The acceleration of price increases is not confined to the United States but evident in all the world’s major economies, and throughout the supply chain from raw materials to producer prices and consumer prices.

In China, producer prices were up by more than 10% in September compared with the same month a year earlier, a record increase, as factories struggled to secure sufficient raw materials and electricity.

In the euro zone, consumer prices were up by 3.4% in September compared with a year earlier, the fastest rise since 2008, with recent increases in gas and electricity prices set to push inflation even higher in the months ahead.

The World Bank’s monthly survey of commodity prices shows energy prices have increased at an compound annual rate of 20% over the last two years while food prices have increased 19% per year.

If the world’s major central banks wanted to boost actual and expected rates from the low levels preceding the pandemic they have already succeeded, with inflation blasting through their previous predictions.

The question now is whether the upsurge will burn itself out as wages and incomes fail to keep up, depriving the inflationary process of necessary fuel.

Or whether central banks will have to withdraw some stimulus and tap the brakes to bring inflationary forces they helped unleash back under control.


The most likely outcome is an early-recovery stall or a mid-cycle slowdown during the course of 2022 or early 2023 as the U.S. and global economies lose some of their momentum.

The state of the business cycle is often described in binary terms as “expansion” or “recession” but that is a simplification.

In reality the rate of growth is highly variable, with alternating periods of acceleration and deceleration, and only the deepest downturns described as recessions.

In the United States, the Institute for Supply Management’s purchasing managers index for manufacturing shows at least 11 significant slowdowns in growth since 1980, an average of one every 3-4 years.

Over the same period, however, the National Bureau of Economic Research Business Cycle Dating Committee declared only six official recessions, an average of one every 6-7 years.

Most expansions (the phase of the business cycle between official recessions) contained at least one early-recovery growth stall and/or a mid-cycle slowdown later in the expansion.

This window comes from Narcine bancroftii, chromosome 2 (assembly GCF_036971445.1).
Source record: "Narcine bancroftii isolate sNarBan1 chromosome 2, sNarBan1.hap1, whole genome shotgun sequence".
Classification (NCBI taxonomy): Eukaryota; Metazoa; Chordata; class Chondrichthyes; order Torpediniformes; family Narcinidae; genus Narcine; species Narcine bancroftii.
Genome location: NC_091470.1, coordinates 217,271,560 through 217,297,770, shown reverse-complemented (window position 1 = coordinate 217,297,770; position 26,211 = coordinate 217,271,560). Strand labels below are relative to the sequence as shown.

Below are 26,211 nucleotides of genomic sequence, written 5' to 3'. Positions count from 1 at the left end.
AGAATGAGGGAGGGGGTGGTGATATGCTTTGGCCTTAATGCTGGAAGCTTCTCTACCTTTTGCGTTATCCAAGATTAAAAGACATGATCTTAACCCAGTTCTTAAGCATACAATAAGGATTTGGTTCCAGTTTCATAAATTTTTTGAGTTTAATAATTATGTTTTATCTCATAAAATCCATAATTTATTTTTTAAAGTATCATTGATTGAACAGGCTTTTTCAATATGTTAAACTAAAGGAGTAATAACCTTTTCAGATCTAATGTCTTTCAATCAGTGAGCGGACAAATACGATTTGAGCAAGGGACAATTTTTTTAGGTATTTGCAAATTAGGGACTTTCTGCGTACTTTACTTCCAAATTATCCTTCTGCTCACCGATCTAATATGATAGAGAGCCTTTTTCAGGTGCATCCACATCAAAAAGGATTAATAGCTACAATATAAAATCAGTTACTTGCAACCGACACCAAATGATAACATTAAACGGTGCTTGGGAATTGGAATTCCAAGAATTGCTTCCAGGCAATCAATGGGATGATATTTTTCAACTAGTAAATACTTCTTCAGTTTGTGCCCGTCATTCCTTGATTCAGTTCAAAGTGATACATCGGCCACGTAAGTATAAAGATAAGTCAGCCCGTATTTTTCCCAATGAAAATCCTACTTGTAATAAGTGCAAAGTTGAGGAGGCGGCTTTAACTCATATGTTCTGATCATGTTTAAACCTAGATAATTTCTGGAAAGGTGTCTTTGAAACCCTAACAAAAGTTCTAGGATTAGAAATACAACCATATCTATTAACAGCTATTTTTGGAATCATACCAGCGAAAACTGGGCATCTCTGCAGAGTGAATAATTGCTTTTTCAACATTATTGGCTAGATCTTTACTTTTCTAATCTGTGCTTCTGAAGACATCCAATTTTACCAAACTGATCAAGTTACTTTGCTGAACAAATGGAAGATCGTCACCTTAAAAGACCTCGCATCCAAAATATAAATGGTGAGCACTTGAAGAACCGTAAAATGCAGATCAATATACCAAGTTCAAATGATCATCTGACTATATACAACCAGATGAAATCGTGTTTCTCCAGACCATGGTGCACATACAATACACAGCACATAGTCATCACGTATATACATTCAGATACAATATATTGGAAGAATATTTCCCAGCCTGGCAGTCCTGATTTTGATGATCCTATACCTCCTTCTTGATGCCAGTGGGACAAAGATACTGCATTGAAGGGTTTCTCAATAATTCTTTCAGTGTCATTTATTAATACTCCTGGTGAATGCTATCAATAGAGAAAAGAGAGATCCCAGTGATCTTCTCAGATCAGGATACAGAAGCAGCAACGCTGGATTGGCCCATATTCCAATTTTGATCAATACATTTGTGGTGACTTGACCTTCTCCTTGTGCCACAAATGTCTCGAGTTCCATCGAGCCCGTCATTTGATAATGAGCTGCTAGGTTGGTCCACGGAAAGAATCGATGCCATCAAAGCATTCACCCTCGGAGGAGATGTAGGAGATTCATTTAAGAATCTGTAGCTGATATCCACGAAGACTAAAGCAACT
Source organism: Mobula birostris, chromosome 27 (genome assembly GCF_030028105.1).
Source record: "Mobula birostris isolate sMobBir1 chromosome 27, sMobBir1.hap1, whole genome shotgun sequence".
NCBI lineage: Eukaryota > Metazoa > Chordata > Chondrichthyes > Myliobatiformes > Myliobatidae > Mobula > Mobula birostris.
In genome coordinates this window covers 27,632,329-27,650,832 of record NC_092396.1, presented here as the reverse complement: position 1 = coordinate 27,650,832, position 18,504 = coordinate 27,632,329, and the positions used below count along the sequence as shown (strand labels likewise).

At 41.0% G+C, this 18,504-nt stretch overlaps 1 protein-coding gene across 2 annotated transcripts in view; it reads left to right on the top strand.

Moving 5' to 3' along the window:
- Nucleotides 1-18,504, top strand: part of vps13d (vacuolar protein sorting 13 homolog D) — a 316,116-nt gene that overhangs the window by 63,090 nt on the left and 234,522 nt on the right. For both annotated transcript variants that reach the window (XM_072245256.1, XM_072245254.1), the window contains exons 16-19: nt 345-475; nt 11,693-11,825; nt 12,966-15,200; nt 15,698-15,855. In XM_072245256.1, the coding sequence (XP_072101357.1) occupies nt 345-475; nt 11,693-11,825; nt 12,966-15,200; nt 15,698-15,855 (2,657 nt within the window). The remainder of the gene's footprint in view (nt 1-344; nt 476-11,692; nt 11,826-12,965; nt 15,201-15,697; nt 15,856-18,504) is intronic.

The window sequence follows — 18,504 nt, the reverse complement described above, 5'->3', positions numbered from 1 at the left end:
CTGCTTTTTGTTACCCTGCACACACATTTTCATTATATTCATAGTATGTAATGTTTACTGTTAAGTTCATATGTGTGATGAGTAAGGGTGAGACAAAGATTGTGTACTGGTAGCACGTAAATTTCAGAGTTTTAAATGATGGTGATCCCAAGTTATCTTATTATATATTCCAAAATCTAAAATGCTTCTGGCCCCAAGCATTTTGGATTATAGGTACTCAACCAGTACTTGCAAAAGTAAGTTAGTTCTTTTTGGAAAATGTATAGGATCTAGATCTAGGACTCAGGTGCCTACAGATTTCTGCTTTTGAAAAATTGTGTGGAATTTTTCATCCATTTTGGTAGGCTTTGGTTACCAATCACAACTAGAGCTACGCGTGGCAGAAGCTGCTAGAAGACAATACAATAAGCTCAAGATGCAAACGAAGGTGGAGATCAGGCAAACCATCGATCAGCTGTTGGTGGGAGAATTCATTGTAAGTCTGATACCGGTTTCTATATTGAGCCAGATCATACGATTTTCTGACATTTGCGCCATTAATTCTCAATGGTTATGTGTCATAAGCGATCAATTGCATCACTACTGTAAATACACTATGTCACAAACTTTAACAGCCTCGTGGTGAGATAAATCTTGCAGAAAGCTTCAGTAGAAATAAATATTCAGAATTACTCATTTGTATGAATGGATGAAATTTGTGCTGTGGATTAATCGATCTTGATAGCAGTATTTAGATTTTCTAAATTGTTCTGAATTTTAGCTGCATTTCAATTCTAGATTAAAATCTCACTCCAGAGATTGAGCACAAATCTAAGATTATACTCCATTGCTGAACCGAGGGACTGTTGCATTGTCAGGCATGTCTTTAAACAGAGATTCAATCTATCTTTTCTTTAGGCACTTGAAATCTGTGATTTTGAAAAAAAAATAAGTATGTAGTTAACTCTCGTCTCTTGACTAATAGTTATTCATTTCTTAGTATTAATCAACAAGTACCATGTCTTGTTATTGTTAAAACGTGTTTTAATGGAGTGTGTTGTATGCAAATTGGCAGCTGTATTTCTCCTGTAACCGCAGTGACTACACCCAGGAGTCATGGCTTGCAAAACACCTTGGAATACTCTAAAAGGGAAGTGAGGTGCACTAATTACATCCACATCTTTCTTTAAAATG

Early-stalls or mid-cycle slowdowns resulted in marked loss of momentum but not enough to tip the economy into a full-blown recession.

Both the last two business cycle expansions saw early stalls, in 2002/2003 and 2012/2013 respectively, which were often described at the time by policymakers as a “soft spot” or “pause”.

The most recent business cycle also saw a later deceleration in 2015/16, which could be characterised as a mid-cycle slowdown, a near-recession or even an undeclared recession.

Dissatisfaction with the economy stemming from that near-recession of 2015/16 likely explains the anti-incumbency populist wave which swept Donald Trump to the White House.

Central bank officials are anxious to avoid a repeat of previous early-recovery stalls, which explains why they have tried to keep interest rates ultra-low and maintain bond buying programmes for longer.

The aim is to entrench the recovery as much as possible and maximise underlying momentum before starting to withdraw stimulus. The rise in inflation, however, is a significant complication.

The current business expansion is now in its 18th month, which suggests the risk of a loss of momentum in the next 12-24 months is significant, with the rise in inflation and withdrawal of stimulus as likely triggers.

Related columns:

– Faster U.S. inflation erases years of undershot targets (Reuters, July 14)

– Fed focus on jobs implies significant inflation overshoot (Reuters, May 18)

– Inflation-tolerant Fed will boost commodity prices (Reuters, April 30)

– Global manufacturing surge accelerates goods inflation (Reuters, March 2)

(Editing by Kirsten Donovan)